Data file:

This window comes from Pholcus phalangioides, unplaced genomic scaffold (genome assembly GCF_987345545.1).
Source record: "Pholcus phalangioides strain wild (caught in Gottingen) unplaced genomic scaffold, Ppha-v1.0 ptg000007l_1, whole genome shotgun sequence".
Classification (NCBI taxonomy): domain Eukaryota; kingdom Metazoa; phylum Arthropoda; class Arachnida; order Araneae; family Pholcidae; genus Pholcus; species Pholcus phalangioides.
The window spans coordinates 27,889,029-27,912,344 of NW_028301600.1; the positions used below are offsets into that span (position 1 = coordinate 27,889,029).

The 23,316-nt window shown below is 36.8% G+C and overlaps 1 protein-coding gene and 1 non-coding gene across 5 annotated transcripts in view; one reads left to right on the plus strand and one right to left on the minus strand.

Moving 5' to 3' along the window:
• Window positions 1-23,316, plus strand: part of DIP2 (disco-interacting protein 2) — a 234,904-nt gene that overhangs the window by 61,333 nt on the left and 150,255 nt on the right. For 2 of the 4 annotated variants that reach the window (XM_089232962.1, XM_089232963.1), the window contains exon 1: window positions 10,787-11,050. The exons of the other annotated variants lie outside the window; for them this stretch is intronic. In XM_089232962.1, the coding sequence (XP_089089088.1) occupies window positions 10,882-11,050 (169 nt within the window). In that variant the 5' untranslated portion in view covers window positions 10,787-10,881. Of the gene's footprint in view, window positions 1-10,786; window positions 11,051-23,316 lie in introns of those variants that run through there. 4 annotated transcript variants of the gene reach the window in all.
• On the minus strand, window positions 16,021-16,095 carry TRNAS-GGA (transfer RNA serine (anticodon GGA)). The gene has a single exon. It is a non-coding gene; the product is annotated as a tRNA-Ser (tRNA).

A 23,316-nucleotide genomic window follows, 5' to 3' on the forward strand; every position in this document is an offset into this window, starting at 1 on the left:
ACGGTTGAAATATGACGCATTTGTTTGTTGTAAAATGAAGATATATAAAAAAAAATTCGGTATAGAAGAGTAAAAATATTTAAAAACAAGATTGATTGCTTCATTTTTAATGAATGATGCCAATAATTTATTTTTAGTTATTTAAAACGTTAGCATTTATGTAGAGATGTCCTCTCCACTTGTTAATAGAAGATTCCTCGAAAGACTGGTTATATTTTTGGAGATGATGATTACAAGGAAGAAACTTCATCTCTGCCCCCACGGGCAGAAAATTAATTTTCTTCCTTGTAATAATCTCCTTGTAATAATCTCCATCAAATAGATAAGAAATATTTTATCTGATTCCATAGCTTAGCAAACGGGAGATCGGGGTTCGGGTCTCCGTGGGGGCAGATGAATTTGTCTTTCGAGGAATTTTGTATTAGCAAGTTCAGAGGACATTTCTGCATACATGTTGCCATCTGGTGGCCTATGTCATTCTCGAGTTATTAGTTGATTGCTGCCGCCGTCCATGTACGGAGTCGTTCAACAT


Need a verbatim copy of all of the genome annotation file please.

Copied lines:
This window comes from Pholcus phalangioides, unplaced genomic scaffold (genome assembly GCF_987345545.1).
Source record: "Pholcus phalangioides strain wild (caught in Gottingen) unplaced genomic scaffold, Ppha-v1.0 ptg000007l_1, whole genome shotgun sequence".
Classification (NCBI taxonomy): domain Eukaryota; kingdom Metazoa; phylum Arthropoda; class Arachnida; order Araneae; family Pholcidae; genus Pholcus; species Pholcus phalangioides.
The window spans coordinates 27,889,029-27,912,344 of NW_028301600.1; the positions used below are offsets into that span (position 1 = coordinate 27,889,029).

The 23,316-nt window shown below is 36.8% G+C and overlaps 1 protein-coding gene and 1 non-coding gene across 5 annotated transcripts in view; one reads left to right on the plus strand and one right to left on the minus strand.

Moving 5' to 3' along the window:
• Window positions 1-23,316, plus strand: part of DIP2 (disco-interacting protein 2) — a 234,904-nt gene that overhangs the window by 61,333 nt on the left and 150,255 nt on the right. For 2 of the 4 annotated variants that reach the window (XM_089232962.1, XM_089232963.1), the window contains exon 1: window positions 10,787-11,050. The exons of the other annotated variants lie outside the window; for them this stretch is intronic. In XM_089232962.1, the coding sequence (XP_089089088.1) occupies window positions 10,882-11,050 (169 nt within the window). In that variant the 5' untranslated portion in view covers window positions 10,787-10,881. Of the gene's footprint in view, window positions 1-10,786; window positions 11,051-23,316 lie in introns of those variants that run through there. 4 annotated transcript variants of the gene reach the window in all.
• On the minus strand, window positions 16,021-16,095 carry TRNAS-GGA (transfer RNA serine (anticodon GGA)). The gene has a single exon. It is a non-coding gene; the product is annotated as a tRNA-Ser (tRNA).

A 23,316-nucleotide genomic window follows, 5' to 3' on the forward strand; every position in this document is an offset into this window, starting at 1 on the left:
ACGGTTGAAATATGACGCATTTGTTTGTTGTAAAATGAAGATATATAAAAAAAAATTCGGTATAGAAGAGTAAAAATATTTAAAAACAAGATTGATTGCTTCATTTTTAATGAATGATGCCAATAATTTATTTTTAGTTATTTAAAACGTTAGCATTTATGTAGAGATGTCCTCTCCACTTGTTAATAGAAGATTCCTCGAAAGACTGGTTATATTTTTGGAGATGATGATTACAAGGAAGAAACTTCATCTCTGCCCCCACGGGCAGAAAATTAATTTTCTTCCTTGTAATAATCTCCTTGTAATAATCTCCATCAAATAGATAAGAAATATTTTATCTGATTCCATAGCTTAGCAAACGGGAGATCGGGGTTCGGGTCTCCGTGGGGGCAGATGAATTTGTCTTTCGAGGAATTTTGTATTAGCAAGTTCAGAGGACATTTCTGCATACATGTTGCCATCTGGTGGCCTATGTCATTCTCGAGTTATTAGTTGATTGCTGCCGCCGTCCATGTACGGAGTCGTTCAACAT